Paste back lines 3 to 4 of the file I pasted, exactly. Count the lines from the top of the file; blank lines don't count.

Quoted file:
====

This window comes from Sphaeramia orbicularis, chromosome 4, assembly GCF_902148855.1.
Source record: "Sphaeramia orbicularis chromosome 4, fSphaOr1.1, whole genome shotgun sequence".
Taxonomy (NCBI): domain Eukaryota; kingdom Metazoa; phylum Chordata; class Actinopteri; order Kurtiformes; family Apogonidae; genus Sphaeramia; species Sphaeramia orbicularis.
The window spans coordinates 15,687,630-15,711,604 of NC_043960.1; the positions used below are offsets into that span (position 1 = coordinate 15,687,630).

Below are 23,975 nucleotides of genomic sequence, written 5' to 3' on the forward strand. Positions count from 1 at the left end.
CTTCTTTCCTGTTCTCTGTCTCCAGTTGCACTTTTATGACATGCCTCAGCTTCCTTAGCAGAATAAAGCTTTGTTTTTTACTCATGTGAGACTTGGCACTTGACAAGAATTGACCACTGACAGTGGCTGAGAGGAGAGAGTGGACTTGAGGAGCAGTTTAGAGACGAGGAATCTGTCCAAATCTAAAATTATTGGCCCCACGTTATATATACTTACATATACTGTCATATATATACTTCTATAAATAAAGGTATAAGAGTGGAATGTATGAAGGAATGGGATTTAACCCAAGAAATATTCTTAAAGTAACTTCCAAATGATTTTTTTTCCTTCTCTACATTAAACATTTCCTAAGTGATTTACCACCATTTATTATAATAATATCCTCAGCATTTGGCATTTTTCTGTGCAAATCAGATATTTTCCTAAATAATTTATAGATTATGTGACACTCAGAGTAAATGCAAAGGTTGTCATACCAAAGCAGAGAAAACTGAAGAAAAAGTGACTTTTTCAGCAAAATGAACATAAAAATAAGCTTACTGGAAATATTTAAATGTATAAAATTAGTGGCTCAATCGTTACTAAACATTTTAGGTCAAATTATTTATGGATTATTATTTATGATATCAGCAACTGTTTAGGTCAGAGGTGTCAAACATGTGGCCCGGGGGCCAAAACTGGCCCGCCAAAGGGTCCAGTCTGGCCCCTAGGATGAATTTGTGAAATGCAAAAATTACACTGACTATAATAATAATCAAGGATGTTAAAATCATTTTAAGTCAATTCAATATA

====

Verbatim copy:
Taxonomy (NCBI): domain Eukaryota; kingdom Metazoa; phylum Chordata; class Actinopteri; order Kurtiformes; family Apogonidae; genus Sphaeramia; species Sphaeramia orbicularis.
The window spans coordinates 15,687,630-15,711,604 of NC_043960.1; the positions used below are offsets into that span (position 1 = coordinate 15,687,630).